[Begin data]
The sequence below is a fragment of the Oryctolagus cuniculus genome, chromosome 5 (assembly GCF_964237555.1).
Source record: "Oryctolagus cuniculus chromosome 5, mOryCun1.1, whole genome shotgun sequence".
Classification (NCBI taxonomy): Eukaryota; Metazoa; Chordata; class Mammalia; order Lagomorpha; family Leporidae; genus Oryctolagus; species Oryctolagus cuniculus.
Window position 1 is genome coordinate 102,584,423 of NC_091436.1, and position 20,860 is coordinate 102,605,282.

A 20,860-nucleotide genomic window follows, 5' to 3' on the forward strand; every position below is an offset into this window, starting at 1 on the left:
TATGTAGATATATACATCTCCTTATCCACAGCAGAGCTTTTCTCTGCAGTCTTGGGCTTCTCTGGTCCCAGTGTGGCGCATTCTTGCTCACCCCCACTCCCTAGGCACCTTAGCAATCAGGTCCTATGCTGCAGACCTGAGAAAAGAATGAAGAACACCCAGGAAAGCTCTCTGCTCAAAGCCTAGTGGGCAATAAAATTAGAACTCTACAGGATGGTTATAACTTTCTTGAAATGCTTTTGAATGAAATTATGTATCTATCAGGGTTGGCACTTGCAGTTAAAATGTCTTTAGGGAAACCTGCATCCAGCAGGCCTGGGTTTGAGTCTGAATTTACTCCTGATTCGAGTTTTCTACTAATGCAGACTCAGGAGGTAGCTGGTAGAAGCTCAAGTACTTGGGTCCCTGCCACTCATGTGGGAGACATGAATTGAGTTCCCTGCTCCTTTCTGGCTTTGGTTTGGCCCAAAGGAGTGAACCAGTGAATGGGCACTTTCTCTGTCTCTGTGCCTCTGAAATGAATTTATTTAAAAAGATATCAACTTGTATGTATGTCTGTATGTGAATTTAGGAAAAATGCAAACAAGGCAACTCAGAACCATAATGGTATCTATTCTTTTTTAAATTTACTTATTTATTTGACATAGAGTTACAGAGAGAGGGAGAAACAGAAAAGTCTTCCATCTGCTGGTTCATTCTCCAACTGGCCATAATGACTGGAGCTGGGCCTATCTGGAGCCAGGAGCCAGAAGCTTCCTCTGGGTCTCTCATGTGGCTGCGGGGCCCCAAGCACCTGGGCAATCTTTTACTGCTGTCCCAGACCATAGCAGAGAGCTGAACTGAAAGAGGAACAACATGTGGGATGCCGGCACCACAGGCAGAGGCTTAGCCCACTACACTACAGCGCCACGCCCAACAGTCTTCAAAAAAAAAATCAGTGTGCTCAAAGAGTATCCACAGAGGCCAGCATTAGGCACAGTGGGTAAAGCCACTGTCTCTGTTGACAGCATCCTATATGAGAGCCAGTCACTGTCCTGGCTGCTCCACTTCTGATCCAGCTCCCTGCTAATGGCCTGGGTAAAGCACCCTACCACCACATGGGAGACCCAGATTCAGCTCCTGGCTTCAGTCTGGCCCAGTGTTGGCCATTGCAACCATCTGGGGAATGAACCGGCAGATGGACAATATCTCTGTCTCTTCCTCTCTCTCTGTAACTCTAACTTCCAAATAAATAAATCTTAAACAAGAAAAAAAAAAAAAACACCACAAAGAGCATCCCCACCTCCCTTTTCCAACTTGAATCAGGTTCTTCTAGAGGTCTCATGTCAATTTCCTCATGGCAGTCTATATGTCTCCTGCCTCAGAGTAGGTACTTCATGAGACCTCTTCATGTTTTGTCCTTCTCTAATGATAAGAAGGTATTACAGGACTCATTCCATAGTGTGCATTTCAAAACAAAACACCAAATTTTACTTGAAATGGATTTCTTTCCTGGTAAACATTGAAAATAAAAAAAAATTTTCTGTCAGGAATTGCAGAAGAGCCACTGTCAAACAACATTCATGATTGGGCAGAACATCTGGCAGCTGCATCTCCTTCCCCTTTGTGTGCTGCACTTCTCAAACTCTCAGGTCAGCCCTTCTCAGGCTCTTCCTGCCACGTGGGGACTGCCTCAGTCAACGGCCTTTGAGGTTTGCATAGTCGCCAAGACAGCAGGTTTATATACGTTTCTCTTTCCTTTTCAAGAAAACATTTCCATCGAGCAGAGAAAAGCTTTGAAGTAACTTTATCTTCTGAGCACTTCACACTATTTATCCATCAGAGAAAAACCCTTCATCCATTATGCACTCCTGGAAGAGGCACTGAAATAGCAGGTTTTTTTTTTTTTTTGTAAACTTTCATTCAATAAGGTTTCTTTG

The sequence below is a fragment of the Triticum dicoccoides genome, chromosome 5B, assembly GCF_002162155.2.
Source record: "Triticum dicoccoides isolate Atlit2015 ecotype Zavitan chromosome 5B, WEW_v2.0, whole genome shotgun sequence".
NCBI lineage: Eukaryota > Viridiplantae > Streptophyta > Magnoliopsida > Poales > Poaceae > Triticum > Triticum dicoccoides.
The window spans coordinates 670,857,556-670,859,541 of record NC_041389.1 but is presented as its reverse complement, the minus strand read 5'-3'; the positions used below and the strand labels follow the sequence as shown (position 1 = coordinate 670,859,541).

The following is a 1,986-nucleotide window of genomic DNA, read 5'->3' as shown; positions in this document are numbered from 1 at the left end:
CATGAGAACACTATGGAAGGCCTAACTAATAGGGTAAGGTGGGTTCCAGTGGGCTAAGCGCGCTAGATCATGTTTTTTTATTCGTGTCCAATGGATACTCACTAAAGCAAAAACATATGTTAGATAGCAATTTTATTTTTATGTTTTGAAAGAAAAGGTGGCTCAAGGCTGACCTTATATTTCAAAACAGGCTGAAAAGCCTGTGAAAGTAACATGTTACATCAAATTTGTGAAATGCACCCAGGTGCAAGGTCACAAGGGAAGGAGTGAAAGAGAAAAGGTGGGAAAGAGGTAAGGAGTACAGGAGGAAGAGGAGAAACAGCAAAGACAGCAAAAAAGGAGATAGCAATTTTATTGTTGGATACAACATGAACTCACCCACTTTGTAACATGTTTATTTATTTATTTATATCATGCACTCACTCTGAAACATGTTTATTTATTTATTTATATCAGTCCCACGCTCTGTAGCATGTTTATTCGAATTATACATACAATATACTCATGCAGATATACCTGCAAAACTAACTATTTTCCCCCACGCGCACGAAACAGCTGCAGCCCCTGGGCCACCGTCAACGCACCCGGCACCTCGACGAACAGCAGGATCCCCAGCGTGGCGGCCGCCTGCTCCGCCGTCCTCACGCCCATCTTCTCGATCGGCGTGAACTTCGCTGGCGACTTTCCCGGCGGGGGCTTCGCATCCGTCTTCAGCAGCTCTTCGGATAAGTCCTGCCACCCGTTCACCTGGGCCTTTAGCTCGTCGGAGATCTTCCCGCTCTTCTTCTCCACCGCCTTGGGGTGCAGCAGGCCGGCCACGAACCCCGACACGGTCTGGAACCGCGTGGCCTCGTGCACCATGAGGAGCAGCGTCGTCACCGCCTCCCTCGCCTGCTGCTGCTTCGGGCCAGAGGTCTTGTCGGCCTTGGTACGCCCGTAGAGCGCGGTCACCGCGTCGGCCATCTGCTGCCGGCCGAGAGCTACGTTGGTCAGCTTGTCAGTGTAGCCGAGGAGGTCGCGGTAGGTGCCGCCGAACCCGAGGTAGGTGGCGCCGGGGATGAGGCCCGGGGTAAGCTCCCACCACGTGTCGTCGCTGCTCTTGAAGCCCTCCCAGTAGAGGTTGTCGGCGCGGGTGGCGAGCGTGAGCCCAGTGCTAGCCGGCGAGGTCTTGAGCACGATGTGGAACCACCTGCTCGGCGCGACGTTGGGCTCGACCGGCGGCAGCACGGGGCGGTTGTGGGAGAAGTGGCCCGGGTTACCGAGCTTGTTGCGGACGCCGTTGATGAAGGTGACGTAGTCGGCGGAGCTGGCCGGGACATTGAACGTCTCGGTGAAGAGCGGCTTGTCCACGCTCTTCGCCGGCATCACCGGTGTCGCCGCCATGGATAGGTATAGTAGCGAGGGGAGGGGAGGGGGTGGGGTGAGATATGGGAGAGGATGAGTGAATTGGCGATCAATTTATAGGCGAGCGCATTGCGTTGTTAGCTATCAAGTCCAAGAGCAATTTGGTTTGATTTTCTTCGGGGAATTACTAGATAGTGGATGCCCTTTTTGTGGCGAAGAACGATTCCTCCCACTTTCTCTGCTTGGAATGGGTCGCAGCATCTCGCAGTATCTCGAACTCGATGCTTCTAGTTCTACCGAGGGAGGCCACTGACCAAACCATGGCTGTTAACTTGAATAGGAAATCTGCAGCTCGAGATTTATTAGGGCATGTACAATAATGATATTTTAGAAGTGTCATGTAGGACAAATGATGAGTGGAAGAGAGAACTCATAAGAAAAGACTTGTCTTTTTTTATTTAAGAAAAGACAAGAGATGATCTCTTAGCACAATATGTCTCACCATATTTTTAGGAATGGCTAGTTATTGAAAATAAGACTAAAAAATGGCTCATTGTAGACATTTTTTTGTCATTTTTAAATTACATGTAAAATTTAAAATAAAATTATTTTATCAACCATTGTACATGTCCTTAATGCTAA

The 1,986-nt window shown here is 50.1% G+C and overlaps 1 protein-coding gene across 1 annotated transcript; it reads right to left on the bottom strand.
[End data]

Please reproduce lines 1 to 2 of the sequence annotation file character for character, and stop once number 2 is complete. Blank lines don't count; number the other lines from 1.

The sequence below is a fragment of the Oryctolagus cuniculus genome, chromosome 5 (assembly GCF_964237555.1).
Source record: "Oryctolagus cuniculus chromosome 5, mOryCun1.1, whole genome shotgun sequence".